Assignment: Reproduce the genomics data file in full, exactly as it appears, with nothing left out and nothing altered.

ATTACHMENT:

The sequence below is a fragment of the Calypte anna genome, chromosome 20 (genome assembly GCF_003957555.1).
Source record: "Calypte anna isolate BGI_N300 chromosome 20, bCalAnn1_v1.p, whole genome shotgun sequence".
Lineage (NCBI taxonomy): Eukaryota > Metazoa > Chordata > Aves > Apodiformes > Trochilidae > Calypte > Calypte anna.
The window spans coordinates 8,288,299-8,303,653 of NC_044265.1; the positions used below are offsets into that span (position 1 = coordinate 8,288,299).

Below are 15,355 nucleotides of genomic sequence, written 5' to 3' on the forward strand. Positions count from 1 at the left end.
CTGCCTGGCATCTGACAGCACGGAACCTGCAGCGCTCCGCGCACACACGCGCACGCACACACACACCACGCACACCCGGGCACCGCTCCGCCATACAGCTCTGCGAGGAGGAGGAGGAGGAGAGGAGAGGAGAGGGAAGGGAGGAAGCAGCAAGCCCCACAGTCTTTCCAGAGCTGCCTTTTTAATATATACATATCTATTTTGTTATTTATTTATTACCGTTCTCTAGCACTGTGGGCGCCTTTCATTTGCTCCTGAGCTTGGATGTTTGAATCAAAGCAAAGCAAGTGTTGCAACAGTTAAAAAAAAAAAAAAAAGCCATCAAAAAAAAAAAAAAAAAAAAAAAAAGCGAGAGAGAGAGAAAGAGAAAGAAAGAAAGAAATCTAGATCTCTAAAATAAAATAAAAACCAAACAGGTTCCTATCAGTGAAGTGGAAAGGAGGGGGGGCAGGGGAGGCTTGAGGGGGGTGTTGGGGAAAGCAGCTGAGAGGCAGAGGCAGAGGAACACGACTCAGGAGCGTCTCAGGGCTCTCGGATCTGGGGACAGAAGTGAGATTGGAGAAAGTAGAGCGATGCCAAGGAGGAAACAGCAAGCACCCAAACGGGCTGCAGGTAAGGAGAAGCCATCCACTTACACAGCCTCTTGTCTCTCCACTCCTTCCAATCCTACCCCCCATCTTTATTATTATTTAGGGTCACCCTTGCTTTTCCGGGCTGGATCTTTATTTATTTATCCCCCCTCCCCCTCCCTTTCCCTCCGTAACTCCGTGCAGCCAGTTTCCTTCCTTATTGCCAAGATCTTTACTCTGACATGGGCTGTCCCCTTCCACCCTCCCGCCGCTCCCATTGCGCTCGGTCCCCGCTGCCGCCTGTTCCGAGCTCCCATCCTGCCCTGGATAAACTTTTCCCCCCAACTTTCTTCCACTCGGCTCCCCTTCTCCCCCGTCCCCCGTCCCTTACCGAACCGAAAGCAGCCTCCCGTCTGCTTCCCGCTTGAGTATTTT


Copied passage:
The sequence below is a fragment of the Calypte anna genome, chromosome 20 (genome assembly GCF_003957555.1).
Source record: "Calypte anna isolate BGI_N300 chromosome 20, bCalAnn1_v1.p, whole genome shotgun sequence".
Lineage (NCBI taxonomy): Eukaryota > Metazoa > Chordata > Aves > Apodiformes > Trochilidae > Calypte > Calypte anna.
The window spans coordinates 8,288,299-8,303,653 of NC_044265.1; the positions used below are offsets into that span (position 1 = coordinate 8,288,299).

Below are 15,355 nucleotides of genomic sequence, written 5' to 3' on the forward strand. Positions count from 1 at the left end.
CTGCCTGGCATCTGACAGCACGGAACCTGCAGCGCTCCGCGCACACACGCGCACGCACACACACACCACGCACACCCGGGCACCGCTCCGCCATACAGCTCTGCGAGGAGGAGGAGGAGGAGAGGAGAGGAGAGGGAAGGGAGGAAGCAGCAAGCCCCACAGTCTTTCCAGAGCTGCCTTTTTAATATATACATATCTATTTTGTTATTTATTTATTACCGTTCTCTAGCACTGTGGGCGCCTTTCATTTGCTCCTGAGCTTGGATGTTTGAATCAAAGCAAAGCAAGTGTTGCAACAGTTAAAAAAAAAAAAAAAAGCCATCAAAAAAAAAAAAAAAAAAAAAAAAAGCGAGAGAGAGAGAAAGAGAAAGAAAGAAAGAAATCTAGATCTCTAAAATAAAATAAAAACCAAACAGGTTCCTATCAGTGAAGTGGAAAGGAGGGGGGGCAGGGGAGGCTTGAGGGGGGTGTTGGGGAAAGCAGCTGAGAGGCAGAGGCAGAGGAACACGACTCAGGAGCGTCTCAGGGCTCTCGGATCTGGGGACAGAAGTGAGATTGGAGAAAGTAGAGCGATGCCAAGGAGGAAACAGCAAGCACCCAAACGGGCTGCAGGTAAGGAGAAGCCATCCACTTACACAGCCTCTTGTCTCTCCACTCCTTCCAATCCTACCCCCCATCTTTATTATTATTTAGGGTCACCCTTGCTTTTCCGGGCTGGATCTTTATTTATTTATCCCCCCTCCCCCTCCCTTTCCCTCCGTAACTCCGTGCAGCCAGTTTCCTTCCTTATTGCCAAGATCTTTACTCTGACATGGGCTGTCCCCTTCCACCCTCCCGCCGCTCCCATTGCGCTCGGTCCCCGCTGCCGCCTGTTCCGAGCTCCCATCCTGCCCTGGATAAACTTTTCCCCCCAACTTTCTTCCACTCGGCTCCCCTTCTCCCCCGTCCCCCGTCCCTTACCGAACCGAAAGCAGCCTCCCGTCTGCTTCCCGCTTGAGTATTTT